Some ten million people walk across the Golden Gate Bridge every year. On Sunday 24 May, 1987, the pedestrianism got out of hand as far as crowd management was concerned. As part of the fiftieth anniversary celebration of its opening, the Bridge was closed to automobile traffic, and pedestrians were encouraged to walk across the Bridge from either the San Francisco or Marin sides in the early morning hours, to be followed later that morning by a parade of vintage cars: all this reminiscent of the two-day opening ceremonies of May 1937.
The pedestrian walk was scheduled to begin at 6:30 am, but by 5:30 am, the crowds on either side of the Bridge, swollen to unmanageability, spontaneously passed the restraining barriers and began their walk, sweeping along with them the San Francisco and Marin County officials who were supposed to preside at mid-Bridge ceremonies, which were never held. At mid-Bridge the San Francisco and Marin phalanxes met.
Instead of passing each other on either side of the roadway as planned, the two phalanxes ran into each other head on and came to a standstill, and the crowds behind them were brought to a halt in an increasingly impacted environment. By certain later estimates, the gridlocked crowd numbered some 250,000 pedestrians, which translated to a weight of roughly 4,800 pounds per lineal foot, for a total estimated weight of 31,000,000 pounds of humanity on the basis of 125 lbs. per person.
Fortunately, a lighter roadway installed the previous year had increased the capacity of the Bridge to 5,800 pounds per lineal foot over its previous 4,000 pound capacity. Thus the Bridge held, although it flattened out and lost its characteristic arch. Thirty to thirty-five mile per hour winds, meanwhile, were producing a decided sway in the roadbed, unnerving the crowd.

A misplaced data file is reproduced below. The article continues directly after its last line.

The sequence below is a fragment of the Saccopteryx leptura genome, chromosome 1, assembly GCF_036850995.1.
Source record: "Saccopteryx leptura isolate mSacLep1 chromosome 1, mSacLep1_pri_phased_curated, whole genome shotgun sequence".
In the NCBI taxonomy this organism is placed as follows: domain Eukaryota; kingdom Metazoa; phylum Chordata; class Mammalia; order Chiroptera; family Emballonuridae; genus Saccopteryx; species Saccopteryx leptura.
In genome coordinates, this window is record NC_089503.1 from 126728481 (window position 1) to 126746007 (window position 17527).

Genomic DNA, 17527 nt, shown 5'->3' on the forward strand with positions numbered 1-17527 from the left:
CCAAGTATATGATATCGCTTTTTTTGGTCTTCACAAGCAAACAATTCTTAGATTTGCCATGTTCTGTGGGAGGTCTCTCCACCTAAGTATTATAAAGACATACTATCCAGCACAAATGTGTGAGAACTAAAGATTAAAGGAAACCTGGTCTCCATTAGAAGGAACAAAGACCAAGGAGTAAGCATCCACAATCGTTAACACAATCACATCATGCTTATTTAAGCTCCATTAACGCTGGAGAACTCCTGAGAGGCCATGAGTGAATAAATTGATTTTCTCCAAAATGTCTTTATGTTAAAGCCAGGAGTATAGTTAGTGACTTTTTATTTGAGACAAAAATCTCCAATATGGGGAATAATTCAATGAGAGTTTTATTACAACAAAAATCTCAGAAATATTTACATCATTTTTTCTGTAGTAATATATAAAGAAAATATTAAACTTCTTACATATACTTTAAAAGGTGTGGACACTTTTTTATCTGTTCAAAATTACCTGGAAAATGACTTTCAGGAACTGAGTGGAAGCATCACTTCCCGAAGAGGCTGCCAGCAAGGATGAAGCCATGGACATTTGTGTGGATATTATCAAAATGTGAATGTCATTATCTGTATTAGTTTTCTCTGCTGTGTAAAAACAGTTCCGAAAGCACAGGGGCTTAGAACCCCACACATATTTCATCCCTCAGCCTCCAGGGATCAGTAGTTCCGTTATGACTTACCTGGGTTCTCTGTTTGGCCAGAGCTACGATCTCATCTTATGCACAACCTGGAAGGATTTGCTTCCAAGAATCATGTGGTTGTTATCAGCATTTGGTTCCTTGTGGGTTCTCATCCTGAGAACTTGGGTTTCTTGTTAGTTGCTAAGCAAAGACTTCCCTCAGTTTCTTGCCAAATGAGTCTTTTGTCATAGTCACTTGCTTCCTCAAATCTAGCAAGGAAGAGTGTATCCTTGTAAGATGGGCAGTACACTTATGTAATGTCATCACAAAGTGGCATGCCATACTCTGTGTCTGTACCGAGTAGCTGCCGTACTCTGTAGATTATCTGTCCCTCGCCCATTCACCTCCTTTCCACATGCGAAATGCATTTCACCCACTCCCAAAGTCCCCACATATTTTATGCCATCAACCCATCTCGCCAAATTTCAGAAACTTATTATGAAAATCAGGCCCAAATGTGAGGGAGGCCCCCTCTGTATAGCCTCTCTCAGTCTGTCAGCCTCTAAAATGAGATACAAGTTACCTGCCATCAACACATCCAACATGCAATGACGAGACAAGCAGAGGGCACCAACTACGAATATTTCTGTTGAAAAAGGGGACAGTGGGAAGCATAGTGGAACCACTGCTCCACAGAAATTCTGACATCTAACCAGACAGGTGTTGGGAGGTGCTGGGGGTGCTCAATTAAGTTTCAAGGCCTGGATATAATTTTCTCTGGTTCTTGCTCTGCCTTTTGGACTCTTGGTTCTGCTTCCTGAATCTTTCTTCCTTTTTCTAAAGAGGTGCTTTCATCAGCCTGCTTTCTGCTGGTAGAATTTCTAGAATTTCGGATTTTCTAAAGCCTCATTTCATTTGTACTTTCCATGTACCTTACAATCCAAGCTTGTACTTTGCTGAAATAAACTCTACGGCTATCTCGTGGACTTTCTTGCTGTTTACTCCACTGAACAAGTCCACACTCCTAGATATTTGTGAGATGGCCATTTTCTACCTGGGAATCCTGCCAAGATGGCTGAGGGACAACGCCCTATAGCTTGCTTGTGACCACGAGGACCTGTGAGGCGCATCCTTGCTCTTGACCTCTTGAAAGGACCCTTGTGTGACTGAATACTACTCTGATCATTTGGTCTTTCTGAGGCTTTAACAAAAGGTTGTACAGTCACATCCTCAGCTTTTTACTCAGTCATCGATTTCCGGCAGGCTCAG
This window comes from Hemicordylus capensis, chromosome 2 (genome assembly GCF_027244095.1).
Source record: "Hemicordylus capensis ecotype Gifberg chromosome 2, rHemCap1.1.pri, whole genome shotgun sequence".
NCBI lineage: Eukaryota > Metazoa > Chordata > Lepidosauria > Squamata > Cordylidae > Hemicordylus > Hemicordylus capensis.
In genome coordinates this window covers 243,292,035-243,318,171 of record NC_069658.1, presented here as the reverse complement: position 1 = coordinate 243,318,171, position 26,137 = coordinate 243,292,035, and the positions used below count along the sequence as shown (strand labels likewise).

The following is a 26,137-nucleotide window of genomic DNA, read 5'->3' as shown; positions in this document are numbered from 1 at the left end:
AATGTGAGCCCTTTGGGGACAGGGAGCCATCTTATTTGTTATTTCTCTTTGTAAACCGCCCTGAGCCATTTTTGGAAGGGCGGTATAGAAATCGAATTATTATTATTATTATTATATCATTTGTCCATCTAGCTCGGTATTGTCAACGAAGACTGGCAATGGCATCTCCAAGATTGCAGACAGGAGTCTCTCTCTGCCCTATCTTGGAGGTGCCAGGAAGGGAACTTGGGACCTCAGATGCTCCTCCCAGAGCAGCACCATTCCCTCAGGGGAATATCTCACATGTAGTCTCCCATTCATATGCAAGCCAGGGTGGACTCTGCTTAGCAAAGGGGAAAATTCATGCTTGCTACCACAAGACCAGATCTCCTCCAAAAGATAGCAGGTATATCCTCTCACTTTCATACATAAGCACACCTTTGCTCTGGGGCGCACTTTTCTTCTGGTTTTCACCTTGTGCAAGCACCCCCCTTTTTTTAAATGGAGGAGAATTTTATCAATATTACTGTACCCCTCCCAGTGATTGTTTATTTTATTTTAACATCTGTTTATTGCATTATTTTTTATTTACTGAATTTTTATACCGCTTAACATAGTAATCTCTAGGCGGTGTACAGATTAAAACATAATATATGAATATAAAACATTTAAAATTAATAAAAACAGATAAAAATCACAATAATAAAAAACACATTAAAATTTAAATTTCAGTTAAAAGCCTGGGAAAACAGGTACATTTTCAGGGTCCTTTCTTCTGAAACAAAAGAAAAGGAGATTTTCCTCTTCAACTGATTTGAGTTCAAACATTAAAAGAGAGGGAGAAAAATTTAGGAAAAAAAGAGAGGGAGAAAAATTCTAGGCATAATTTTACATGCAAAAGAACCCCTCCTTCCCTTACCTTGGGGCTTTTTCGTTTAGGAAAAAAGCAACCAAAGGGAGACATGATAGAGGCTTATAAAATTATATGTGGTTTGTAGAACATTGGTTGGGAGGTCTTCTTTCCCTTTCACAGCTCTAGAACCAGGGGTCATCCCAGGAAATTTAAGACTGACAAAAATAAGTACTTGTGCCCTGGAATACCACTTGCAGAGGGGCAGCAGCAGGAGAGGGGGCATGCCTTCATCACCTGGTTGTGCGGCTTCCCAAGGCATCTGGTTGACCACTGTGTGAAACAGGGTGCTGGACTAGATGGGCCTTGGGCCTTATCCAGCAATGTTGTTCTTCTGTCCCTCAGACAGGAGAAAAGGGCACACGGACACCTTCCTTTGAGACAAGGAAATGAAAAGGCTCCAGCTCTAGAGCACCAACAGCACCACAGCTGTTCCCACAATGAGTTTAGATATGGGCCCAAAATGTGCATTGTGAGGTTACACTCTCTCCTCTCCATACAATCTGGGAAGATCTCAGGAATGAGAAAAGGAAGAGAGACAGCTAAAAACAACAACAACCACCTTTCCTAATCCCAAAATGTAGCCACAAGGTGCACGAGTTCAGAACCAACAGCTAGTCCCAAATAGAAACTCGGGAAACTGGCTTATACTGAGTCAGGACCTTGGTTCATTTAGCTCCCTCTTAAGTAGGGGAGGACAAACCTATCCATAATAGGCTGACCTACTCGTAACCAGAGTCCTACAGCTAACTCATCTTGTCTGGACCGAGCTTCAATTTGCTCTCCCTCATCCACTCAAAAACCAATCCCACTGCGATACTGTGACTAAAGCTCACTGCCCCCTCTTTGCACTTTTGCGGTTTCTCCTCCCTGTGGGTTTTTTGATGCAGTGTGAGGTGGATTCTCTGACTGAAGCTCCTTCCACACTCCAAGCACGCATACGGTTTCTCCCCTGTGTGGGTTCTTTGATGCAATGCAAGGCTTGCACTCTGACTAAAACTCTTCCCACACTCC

The gridlocked crowd behaved with calm restraint as people waited, many of them for more than three hours, for harried officials to disperse the crowd from the rear and empty the Bridge north and south. So many human beings, pressed together in claustrophobic circumstances, many of them increasingly anxious regarding the swaying roadway, might have panicked and created a catastrophic crush, but this did not occur. On the contrary, with the exception of one or two alcohol-fueled fistfights on the margins of the crowd, not at the center, people behaved beautifully, and a disaster was avoided.
Kevin Starr, author of Golden Gate: The Life and Times of America’s Greatest Bridge (Bloomsbury, released today), is one of America’s most celebrated historians. His many books include a magisterial seven-volume history of California (“Monumental.”-Atlantic Monthly). He served as California state librarian, and in 2006 was awarded the National Humanities Medal. He currently teaches at the University of Southern California.
IMAGE: Golden Gate bridge, c 1937
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